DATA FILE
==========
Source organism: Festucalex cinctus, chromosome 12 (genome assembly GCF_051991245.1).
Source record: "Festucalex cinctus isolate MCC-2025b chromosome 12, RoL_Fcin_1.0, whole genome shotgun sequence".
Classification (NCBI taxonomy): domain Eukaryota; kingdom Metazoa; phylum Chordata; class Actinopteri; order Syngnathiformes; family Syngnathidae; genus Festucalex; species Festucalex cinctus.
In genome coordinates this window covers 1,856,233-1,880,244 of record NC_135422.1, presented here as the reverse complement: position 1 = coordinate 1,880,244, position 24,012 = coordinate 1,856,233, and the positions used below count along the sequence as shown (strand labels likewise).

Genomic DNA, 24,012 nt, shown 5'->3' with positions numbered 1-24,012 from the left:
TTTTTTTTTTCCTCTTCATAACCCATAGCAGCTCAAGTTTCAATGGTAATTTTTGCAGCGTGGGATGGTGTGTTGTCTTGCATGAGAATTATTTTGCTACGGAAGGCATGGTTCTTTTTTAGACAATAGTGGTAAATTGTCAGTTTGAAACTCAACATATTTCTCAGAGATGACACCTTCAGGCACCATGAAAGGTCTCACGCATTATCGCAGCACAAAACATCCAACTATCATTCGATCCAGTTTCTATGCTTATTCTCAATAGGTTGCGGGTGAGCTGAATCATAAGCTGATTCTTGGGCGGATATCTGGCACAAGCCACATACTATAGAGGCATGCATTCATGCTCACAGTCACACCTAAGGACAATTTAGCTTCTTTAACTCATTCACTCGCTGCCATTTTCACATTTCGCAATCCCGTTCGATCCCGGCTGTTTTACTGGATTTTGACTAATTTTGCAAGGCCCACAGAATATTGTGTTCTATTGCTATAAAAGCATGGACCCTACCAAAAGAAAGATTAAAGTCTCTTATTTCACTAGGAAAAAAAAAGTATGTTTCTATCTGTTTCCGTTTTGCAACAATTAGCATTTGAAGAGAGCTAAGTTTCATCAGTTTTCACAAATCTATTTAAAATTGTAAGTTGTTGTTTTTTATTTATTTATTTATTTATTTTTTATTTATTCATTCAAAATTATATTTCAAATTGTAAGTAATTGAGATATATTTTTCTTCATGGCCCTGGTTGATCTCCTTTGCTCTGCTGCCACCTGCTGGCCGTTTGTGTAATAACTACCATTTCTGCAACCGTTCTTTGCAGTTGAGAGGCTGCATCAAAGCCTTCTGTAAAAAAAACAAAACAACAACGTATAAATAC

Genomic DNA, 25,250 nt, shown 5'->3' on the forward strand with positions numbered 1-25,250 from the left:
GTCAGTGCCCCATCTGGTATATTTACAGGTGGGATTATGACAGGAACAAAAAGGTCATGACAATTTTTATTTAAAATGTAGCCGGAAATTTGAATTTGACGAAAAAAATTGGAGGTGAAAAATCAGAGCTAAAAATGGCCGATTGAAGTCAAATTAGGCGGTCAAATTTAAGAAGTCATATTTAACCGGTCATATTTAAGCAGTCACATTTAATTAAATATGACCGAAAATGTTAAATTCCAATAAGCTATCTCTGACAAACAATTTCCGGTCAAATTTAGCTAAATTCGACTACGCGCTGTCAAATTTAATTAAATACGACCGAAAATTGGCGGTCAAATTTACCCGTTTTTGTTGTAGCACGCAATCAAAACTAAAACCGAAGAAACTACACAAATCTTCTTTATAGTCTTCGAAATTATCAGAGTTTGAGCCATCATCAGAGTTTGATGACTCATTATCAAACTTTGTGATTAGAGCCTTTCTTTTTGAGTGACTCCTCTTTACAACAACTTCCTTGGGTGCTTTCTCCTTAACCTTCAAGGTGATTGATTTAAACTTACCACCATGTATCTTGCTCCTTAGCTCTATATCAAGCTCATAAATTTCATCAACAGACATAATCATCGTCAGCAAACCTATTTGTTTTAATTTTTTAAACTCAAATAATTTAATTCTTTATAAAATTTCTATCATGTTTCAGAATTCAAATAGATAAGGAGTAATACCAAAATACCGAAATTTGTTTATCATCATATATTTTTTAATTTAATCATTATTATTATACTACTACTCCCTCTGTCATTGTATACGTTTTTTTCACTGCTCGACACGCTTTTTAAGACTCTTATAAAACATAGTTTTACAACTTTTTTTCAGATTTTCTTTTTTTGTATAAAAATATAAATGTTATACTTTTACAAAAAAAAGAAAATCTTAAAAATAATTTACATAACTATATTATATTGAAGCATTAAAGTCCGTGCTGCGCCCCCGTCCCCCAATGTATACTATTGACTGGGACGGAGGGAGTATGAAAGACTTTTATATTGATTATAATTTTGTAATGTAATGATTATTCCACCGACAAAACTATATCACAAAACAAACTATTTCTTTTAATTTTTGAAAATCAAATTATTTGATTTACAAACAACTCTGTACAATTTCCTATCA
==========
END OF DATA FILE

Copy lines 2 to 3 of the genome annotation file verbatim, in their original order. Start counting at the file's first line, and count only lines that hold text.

Source record: "Festucalex cinctus isolate MCC-2025b chromosome 12, RoL_Fcin_1.0, whole genome shotgun sequence".
Classification (NCBI taxonomy): domain Eukaryota; kingdom Metazoa; phylum Chordata; class Actinopteri; order Syngnathiformes; family Syngnathidae; genus Festucalex; species Festucalex cinctus.